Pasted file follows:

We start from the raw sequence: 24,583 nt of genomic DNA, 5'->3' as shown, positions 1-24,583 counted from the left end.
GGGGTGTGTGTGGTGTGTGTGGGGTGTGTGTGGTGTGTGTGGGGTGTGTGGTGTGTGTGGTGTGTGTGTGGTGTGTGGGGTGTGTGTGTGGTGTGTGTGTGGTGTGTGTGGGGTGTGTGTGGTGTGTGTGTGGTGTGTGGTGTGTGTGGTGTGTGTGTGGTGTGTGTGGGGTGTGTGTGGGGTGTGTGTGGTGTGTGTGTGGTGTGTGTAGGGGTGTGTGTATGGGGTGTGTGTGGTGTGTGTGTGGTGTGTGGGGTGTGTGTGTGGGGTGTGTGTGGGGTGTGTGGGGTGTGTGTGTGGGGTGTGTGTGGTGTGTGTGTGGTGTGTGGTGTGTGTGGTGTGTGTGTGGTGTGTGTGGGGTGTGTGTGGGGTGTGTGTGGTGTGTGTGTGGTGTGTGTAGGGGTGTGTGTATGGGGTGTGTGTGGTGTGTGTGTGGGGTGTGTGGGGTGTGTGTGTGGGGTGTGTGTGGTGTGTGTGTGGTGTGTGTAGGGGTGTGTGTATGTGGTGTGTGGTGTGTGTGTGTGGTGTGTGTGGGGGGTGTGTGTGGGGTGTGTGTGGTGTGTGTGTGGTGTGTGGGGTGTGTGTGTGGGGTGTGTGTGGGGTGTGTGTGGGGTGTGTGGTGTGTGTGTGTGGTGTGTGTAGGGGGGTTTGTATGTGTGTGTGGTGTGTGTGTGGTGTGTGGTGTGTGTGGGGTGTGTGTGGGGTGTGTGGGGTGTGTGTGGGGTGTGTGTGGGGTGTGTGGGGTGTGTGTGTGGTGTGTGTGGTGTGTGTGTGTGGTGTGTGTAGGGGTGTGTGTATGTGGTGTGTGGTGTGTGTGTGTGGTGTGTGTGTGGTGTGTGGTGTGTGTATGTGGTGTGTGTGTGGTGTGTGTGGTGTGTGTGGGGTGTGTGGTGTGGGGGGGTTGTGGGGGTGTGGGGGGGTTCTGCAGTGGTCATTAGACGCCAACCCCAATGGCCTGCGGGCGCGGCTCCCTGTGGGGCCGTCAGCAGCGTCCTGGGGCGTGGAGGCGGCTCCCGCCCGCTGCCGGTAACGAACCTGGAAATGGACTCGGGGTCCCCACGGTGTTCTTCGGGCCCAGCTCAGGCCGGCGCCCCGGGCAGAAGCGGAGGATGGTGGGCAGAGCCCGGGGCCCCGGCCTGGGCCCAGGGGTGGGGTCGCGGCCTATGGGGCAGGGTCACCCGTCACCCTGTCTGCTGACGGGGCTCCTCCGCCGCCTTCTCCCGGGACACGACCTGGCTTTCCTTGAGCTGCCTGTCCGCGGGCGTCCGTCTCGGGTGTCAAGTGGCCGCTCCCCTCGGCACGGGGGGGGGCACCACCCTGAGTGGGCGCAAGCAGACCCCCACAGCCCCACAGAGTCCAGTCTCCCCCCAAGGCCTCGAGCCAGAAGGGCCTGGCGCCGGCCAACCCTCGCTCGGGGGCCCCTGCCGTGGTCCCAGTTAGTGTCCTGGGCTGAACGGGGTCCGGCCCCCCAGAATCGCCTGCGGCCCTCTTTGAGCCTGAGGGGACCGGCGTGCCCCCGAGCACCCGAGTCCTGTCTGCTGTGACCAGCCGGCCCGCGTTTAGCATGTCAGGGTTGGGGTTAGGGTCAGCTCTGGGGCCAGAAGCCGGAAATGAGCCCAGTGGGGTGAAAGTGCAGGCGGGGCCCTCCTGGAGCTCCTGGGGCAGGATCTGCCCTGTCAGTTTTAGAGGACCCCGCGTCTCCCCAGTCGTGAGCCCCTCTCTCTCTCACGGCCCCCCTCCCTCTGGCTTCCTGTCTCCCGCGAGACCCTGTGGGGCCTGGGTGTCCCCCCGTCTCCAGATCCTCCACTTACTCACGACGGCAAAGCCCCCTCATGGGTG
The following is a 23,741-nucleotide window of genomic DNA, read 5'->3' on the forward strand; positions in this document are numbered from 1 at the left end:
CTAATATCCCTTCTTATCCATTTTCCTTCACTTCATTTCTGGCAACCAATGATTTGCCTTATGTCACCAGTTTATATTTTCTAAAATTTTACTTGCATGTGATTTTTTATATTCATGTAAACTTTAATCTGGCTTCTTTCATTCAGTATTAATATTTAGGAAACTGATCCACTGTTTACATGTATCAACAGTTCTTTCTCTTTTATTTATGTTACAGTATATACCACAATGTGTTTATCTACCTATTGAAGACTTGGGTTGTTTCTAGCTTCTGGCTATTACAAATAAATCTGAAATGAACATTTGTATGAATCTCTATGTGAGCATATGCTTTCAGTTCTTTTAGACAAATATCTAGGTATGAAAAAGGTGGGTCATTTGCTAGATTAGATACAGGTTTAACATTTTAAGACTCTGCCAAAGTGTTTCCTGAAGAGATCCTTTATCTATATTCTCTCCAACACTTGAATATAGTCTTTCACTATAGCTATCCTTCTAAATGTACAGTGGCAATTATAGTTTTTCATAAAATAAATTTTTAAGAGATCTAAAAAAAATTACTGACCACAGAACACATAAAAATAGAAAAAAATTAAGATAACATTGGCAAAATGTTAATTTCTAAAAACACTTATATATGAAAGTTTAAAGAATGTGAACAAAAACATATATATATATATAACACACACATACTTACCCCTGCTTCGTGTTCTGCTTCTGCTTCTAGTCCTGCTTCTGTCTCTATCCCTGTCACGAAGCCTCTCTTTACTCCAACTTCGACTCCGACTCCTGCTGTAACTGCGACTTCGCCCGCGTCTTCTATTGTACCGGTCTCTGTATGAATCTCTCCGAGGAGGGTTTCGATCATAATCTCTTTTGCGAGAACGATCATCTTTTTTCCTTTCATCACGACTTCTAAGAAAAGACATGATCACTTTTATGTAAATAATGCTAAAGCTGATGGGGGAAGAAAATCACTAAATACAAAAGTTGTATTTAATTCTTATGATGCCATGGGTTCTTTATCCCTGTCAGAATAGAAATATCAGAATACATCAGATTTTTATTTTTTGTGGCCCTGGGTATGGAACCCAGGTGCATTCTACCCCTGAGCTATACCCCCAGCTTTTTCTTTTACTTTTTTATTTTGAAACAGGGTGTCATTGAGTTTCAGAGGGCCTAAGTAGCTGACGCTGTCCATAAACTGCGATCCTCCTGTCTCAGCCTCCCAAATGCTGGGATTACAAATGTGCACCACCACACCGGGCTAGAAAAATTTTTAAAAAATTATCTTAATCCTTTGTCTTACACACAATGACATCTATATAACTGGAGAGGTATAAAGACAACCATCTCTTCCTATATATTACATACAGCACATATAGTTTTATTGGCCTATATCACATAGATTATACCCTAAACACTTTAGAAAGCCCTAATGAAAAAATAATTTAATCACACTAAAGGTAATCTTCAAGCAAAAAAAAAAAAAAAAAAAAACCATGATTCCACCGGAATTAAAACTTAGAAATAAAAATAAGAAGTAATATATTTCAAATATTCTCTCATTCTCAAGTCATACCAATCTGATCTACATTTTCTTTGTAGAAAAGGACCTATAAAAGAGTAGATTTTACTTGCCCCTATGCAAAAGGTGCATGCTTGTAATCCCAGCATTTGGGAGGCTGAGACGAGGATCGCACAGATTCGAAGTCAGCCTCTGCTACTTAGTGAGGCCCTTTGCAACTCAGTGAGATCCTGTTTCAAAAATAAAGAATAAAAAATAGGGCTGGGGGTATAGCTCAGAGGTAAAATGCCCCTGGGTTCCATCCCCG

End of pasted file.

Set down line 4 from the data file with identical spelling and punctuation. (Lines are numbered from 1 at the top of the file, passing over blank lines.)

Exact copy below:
CTAATATCCCTTCTTATCCATTTTCCTTCACTTCATTTCTGGCAACCAATGATTTGCCTTATGTCACCAGTTTATATTTTCTAAAATTTTACTTGCATGTGATTTTTTATATTCATGTAAACTTTAATCTGGCTTCTTTCATTCAGTATTAATATTTAGGAAACTGATCCACTGTTTACATGTATCAACAGTTCTTTCTCTTTTATTTATGTTACAGTATATACCACAATGTGTTTATCTACCTATTGAAGACTTGGGTTGTTTCTAGCTTCTGGCTATTACAAATAAATCTGAAATGAACATTTGTATGAATCTCTATGTGAGCATATGCTTTCAGTTCTTTTAGACAAATATCTAGGTATGAAAAAGGTGGGTCATTTGCTAGATTAGATACAGGTTTAACATTTTAAGACTCTGCCAAAGTGTTTCCTGAAGAGATCCTTTATCTATATTCTCTCCAACACTTGAATATAGTCTTTCACTATAGCTATCCTTCTAAATGTACAGTGGCAATTATAGTTTTTCATAAAATAAATTTTTAAGAGATCTAAAAAAAATTACTGACCACAGAACACATAAAAATAGAAAAAAATTAAGATAACATTGGCAAAATGTTAATTTCTAAAAACACTTATATATGAAAGTTTAAAGAATGTGAACAAAAACATATATATATATATAACACACACATACTTACCCCTGCTTCGTGTTCTGCTTCTGCTTCTAGTCCTGCTTCTGTCTCTATCCCTGTCACGAAGCCTCTCTTTACTCCAACTTCGACTCCGACTCCTGCTGTAACTGCGACTTCGCCCGCGTCTTCTATTGTACCGGTCTCTGTATGAATCTCTCCGAGGAGGGTTTCGATCATAATCTCTTTTGCGAGAACGATCATCTTTTTTCCTTTCATCACGACTTCTAAGAAAAGACATGATCACTTTTATGTAAATAATGCTAAAGCTGATGGGGGAAGAAAATCACTAAATACAAAAGTTGTATTTAATTCTTATGATGCCATGGGTTCTTTATCCCTGTCAGAATAGAAATATCAGAATACATCAGATTTTTATTTTTTGTGGCCCTGGGTATGGAACCCAGGTGCATTCTACCCCTGAGCTATACCCCCAGCTTTTTCTTTTACTTTTTTATTTTGAAACAGGGTGTCATTGAGTTTCAGAGGGCCTAAGTAGCTGACGCTGTCCATAAACTGCGATCCTCCTGTCTCAGCCTCCCAAATGCTGGGATTACAAATGTGCACCACCACACCGGGCTAGAAAAATTTTTAAAAAATTATCTTAATCCTTTGTCTTACACACAATGACATCTATATAACTGGAGAGGTATAAAGACAACCATCTCTTCCTATATATTACATACAGCACATATAGTTTTATTGGCCTATATCACATAGATTATACCCTAAACACTTTAGAAAGCCCTAATGAAAAAATAATTTAATCACACTAAAGGTAATCTTCAAGCAAAAAAAAAAAAAAAAAAAAACCATGATTCCACCGGAATTAAAACTTAGAAATAAAAATAAGAAGTAATATATTTCAAATATTCTCTCATTCTCAAGTCATACCAATCTGATCTACATTTTCTTTGTAGAAAAGGACCTATAAAAGAGTAGATTTTACTTGCCCCTATGCAAAAGGTGCATGCTTGTAATCCCAGCATTTGGGAGGCTGAGACGAGGATCGCACAGATTCGAAGTCAGCCTCTGCTACTTAGTGAGGCCCTTTGCAACTCAGTGAGATCCTGTTTCAAAAATAAAGAATAAAAAATAGGGCTGGGGGTATAGCTCAGAGGTAAAATGCCCCTGGGTTCCATCCCCG